Motorcycle Fatalities Surge: 5 Keys to Staying Alive When You Drive


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Get your motor running, head out on the highway -- but don't become a statistic. Take these simple precautions.

Pop quiz: What takes one minute but will reduce your risk of death by more than a third?

Answer: Putting on a helmet when you ride on a motorcycle.

Okay, that was an easy one.

But even riders who wear helmets aren’t always taking all of the possible — and relatively simple — safety precautions that could save them from severe injuries or death.

A just-released Governors Highway Safety Association (GHSA) report notes there was a 10 percent increase in motorcycle riders’ deaths in 2015 compared with 2014.

Even more telling: While motorcycles make up only 3 percent of registered vehicles in the United States and travel less than 1 percent of vehicle miles on U.S. roads, they account for almost 15 percent of all motor vehicle fatalities, 26 times more than passenger vehicles, according to the GHSA’s “Spotlight on Highway Safety: Motorcyclist Traffic Fatalities by State 2015.”

So, if you or someone you love is a motorcycle enthusiast (we get that — open road, fresh air, etc.) here are the most important motorcycle safety tips for you:

1. Choose your helmet carefully — then wear it

Helmets approved by the U.S. Department of Transportation must meet certain criteria, such as thick inner liners and sturdy chin straps. Skullcaps and other types of unapproved helmets do not provide adequate protection. Some contend that helmets may cause neck and head injuries during crashes, impair vision or even cause riders to faint from heat. Yet statistics from the National Highway Traffic Safety Administration show that more neck and head injuries — and certainly more deaths — occur when riders fail to wear helmets. The Motorcycle Industry Council offers an online resource so you can check how your helmet rates.

There are 32 states that currently do not require all riders to wear helmets, according to the GHSA report. One of them is Michigan, which repealed its helmet law in 2012 — which was a factor, according to the report, in the 23 percent increase in motorcycle fatalities in the state in 2015.

2. Opt for anti-lock brakes

If you or someone you love is in the market for a new motorcycle, make anti-lock brakes a priority feature. According to the GHSA, one favorable trend is “an increasing availability of anti-lock brakes, which have been shown to decrease fatal motorcycle crashes.”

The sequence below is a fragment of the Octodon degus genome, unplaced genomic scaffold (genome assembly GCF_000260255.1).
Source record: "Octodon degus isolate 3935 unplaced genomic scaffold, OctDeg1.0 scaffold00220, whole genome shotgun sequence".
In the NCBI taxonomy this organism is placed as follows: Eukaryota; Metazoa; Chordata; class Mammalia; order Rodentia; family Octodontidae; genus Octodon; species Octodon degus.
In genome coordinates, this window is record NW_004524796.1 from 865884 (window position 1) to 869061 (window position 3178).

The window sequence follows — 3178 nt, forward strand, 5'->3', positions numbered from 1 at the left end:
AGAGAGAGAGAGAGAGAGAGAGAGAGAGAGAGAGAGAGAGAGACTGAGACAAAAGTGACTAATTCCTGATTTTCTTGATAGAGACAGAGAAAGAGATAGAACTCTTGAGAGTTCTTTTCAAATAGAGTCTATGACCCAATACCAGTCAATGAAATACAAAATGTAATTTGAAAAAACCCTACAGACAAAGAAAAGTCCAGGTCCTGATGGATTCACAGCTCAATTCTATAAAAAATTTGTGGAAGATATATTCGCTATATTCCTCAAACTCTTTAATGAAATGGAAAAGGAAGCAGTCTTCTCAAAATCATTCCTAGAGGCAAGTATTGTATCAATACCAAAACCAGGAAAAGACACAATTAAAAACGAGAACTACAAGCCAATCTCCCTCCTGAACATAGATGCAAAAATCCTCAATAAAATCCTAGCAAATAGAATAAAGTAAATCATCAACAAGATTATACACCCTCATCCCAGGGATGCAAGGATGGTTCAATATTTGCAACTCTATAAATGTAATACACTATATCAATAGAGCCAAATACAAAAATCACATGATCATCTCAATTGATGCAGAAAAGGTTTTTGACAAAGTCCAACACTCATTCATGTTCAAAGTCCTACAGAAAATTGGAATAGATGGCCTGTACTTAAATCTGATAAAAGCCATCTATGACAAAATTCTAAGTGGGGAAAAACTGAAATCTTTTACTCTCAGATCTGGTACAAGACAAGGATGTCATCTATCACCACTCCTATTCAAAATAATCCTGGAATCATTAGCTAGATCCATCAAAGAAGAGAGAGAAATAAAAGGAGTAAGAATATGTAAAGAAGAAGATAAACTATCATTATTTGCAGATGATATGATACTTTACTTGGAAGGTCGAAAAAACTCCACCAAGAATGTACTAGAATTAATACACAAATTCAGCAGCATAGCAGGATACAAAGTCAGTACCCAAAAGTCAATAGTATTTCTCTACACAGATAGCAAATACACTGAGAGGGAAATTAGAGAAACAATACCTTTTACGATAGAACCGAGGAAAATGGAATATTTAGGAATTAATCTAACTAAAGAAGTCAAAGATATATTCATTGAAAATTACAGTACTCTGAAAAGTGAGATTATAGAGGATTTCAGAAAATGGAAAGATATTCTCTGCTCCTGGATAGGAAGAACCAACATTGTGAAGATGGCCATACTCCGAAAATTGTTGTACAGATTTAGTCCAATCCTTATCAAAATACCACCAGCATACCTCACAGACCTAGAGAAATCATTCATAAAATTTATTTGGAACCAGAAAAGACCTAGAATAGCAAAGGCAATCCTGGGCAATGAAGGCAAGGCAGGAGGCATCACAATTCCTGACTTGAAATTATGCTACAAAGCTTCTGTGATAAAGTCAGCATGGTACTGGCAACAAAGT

According to the nonprofit Insurance Institute for Highway Safety, anti-lock brakes only kick in when you brake hard — helping you stop faster with less chance of falling — and don’t affect normal braking:

No matter how skilled a rider you are, you can’t predict when a driver ahead of you will cut you off, forcing you to brake hard. Road surfaces can be unexpectedly sandy or more slippery than they look.

With ABS, riders can brake fully without fear of locking up.

3. Skip the spirits

Sure, driving under the influence is never a good idea, but it’s more likely to be fatal if you’re riding a motorcycle, which requires more skill than driving a car.

Motorcyclists with blood-alcohol concentrations of 0.08 or higher account for 29 percent of fatal crashes, the GHSA reported. Impaired drivers of passenger cars and light trucks accounted for 22 percent of overall fatal crashes. Only 2 percent of large truck drivers involved in fatal crashes were impaired. Officials in Iowa credit part of its 24 percent decrease in motorcycle fatalities from 2014 to 2015 to efforts to discourage events such as “pub crawls.”

4. Polish up your skills

Motorcycle experts note that many middle-aged riders are returning to the road after giving it up for a period. Florida reported a 50 percent increase in motorcycle fatalities from 2014 to 2015 among riders ages 35 to 44 and a 47 percent increase among riders ages 55 to 64. Even in Wisconsin, where weather prohibits year-round riding, the average age of motorcyclists who died in crashes was 47 in 2015, up from an average age of 20 in 1995. Sure, older riders may have motorcycle licenses, but their skills could be rusty, and as the GHSA report notes, motorcycles have become more powerful on average than they were in the past.

Courses for motorcycle riders vary among states but are generally available for everyone from novices to experienced riders. Reputable courses are available nationwide from the Motorcycle Safety Foundation. Don’t forget to check with your insurance company to see if taking such a course will get you a discount.

5. Keep it legal

Riders without licenses account for 25 percent of fatally injured motorcyclists, reported the GHSA. Obtain a license before you ride. That likely requires you to demonstrate the skills you need to operate the machine, but staying alive is worth it, right?

What’s your opinion on helmet requirements for motorcyclists? Share with us in comments below or on our Facebook page.

Stacy Johnson

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